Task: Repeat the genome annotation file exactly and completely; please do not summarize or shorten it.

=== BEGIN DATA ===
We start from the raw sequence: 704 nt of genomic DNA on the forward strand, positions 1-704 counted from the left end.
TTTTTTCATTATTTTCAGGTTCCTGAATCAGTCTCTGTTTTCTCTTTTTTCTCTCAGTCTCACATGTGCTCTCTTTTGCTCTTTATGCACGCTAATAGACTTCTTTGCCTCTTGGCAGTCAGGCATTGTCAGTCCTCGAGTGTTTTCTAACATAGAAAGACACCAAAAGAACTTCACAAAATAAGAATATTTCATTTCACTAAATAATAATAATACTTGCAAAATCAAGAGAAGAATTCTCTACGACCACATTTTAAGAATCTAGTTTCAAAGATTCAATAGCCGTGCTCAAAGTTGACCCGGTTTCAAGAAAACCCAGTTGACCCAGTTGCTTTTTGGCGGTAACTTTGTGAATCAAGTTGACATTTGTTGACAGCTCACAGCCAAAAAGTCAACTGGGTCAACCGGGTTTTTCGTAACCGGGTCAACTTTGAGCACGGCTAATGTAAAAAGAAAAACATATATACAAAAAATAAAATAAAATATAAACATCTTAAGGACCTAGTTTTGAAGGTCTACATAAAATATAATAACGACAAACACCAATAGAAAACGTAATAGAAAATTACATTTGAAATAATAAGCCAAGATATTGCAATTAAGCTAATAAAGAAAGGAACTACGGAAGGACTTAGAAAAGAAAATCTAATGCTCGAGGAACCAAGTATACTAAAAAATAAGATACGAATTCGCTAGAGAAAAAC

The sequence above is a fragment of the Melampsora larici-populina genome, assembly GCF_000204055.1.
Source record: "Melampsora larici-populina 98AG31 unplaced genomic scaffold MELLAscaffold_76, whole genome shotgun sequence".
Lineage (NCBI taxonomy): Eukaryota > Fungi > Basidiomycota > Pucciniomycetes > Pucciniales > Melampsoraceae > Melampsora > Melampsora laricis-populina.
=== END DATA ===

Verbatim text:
We start from the raw sequence: 704 nt of genomic DNA on the forward strand, positions 1-704 counted from the left end.
TTTTTTCATTATTTTCAGGTTCCTGAATCAGTCTCTGTTTTCTCTTTTTTCTCTCAGTCTCACATGTGCTCTCTTTTGCTCTTTATGCACGCTAATAGACTTCTTTGCCTCTTGGCAGTCAGGCATTGTCAGTCCTCGAGTGTTTTCTAACATAGAAAGACACCAAAAGAACTTCACAAAATAAGAATATTTCATTTCACTAAATAATAATAATACTTGCAAAATCAAGAGAAGAATTCTCTACGACCACATTTTAAGAATCTAGTTTCAAAGATTCAATAGCCGTGCTCAAAGTTGACCCGGTTTCAAGAAAACCCAGTTGACCCAGTTGCTTTTTGGCGGTAACTTTGTGAATCAAGTTGACATTTGTTGACAGCTCACAGCCAAAAAGTCAACTGGGTCAACCGGGTTTTTCGTAACCGGGTCAACTTTGAGCACGGCTAATGTAAAAAGAAAAACATATATACAAAAAATAAAATAAAATATAAACATCTTAAGGACCTAGTTTTGAAGGTCTACATAAAATATAATAACGACAAACACCAATAGAAAACGTAATAGAAAATTACATTTGAAATAATAAGCCAAGATATTGCAATTAAGCTAATAAAGAAAGGAACTACGGAAGGACTTAGAAAAGAAAATCTAATGCTCGAGGAACCAAGTATACTAAAAAATAAGATACGAATTCGCTAGAGAAAAAC

The sequence above is a fragment of the Melampsora larici-populina genome, assembly GCF_000204055.1.
Source record: "Melampsora larici-populina 98AG31 unplaced genomic scaffold MELLAscaffold_76, whole genome shotgun sequence".
Lineage (NCBI taxonomy): Eukaryota > Fungi > Basidiomycota > Pucciniomycetes > Pucciniales > Melampsoraceae > Melampsora > Melampsora laricis-populina.